The objective of public companies has been debated for many years in many countries, including the United Kingdom and Australia. In the past the shareholders’ interest is at the forefront in the minds of the directors. The company’s objective used to be to maximise the interest of the shareholders above any other interested parties who might have claims against the company. This approach provides the best way of securing overal prosperity and welfare for the organisation. This principle applies for most companies located in the Anglo-Saxon jurisdiction, such as UK, Australia, New Zealand, Canada and United States.
Increased scrutiny from the public and stakeholders have put pressure on the companies to consider their objective and become more socially and environmentally responsible. This leads to the development of enlightened shareholder value approach, which states that directors are obliged to take proper account to sustain effective relationships with employees, customers, suppliers and others to consider the impact of its operation on the community and the environment. The objective of public companies were redefined to include social service role, aside from making profits for the shareholders, they also have responsibilities to the employees, customers, the general public and the environment.
On October 2009, The Companies Act 2006 became a law in the UK. The law codified for the first time the duties of company directors to consider the community and the environment, the interest of employees and to be fair to the shareholders in promoting the success of the company. The TCA put some pressures on the directors by requiring them to have regard to the community and the environmental issues when performing their duty to promote company success. Risk assessment not only covers financial risks but also those related to safety, health and environmental, reputation and business integrity issues.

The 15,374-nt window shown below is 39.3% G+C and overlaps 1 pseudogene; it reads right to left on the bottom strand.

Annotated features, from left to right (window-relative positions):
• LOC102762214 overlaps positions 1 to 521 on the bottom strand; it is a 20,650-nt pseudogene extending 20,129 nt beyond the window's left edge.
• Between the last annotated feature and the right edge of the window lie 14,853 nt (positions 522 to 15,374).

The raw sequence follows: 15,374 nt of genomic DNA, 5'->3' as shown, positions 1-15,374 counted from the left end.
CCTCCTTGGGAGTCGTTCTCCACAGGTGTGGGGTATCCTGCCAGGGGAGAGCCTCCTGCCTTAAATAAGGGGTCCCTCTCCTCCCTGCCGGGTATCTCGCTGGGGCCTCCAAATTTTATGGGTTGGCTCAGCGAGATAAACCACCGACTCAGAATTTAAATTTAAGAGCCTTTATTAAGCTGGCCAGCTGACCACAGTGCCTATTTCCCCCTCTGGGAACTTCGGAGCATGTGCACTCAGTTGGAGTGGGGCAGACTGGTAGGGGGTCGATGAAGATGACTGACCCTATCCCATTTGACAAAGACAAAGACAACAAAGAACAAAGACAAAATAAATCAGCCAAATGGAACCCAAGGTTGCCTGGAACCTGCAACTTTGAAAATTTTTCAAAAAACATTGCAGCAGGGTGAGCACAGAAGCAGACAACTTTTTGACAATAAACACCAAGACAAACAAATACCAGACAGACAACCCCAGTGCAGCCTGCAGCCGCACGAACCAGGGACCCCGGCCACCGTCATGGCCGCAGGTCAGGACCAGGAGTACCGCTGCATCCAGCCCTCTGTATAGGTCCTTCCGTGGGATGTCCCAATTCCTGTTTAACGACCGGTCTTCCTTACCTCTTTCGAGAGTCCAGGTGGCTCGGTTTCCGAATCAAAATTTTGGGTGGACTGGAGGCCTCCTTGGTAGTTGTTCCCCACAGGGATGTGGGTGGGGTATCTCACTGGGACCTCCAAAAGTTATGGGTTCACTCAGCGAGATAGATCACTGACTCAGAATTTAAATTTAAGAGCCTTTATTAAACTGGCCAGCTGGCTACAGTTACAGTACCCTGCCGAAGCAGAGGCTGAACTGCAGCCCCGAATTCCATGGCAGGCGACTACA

Enlightened corporate practices became more commonplace in the UK, setting a good example to the world. The government sponsors a corporate social performance website which states its ambitious vision for UK businesses to consider the economic, social and environmental impacts of their activities, wherever they operate in the world. Most companies are now keen to talk about corporate social responsibility in their annual reports, and many believe that complying with CSR guidelines is a commercial necessity as it makes a good financial sense.
The Charity Business in the Community has more than 850 of the UK’s top companies all committed to improving their positive impact on the society and the environment. It publishes a Corporate Responsibility Index, which measures company performance in terms of how well the companies apply CSR values to their business. CSR goes beyond looking to making more money but include a wider commitment to building a better society. This can be seen reflected in the actual business practices or through other activities like charitable donations or volunteering projects.
The best practices for business today is to become environmentally and socially sustainable. Most companies these days include a statement on corporate social responsibility on their company strategy. A good example is the ACM Group, this statement can be found on their website: “The ACM Group Management is dedicated to making sure they are capable of conducting their work in an ethical manner and will always be happy to receive any comments you may have about your experience.”
The key drivers of corporate social responsibility in the world include consumer demand, staff retention, cost management, building brand and because it’s the right thing to do. The majority of businesses in the UK are involved with local charities, either through donating money, products, services or their time. Aside from these, businesses are also working for ways to reduce their environmental impact by calculating the carbon footprint of their business operations.
The benefits of adopting corporate social responsibility are becoming more tangible in the UK. Companies that have environmentally and socially sustainable business practices get tax relief on charitable activity. Lower energy bills due to efficiency measures were introduce benefiting green companies. Adopting to CSR offers many cost benefits, but the most interesting to see is that British businesses are more reactive in their approach and most of them are largely responding to stakeholders’ needs. Complying to CSR makes businesses thought leaders and gave them an edge to unlocking their potential for growth in the crowded marketplace.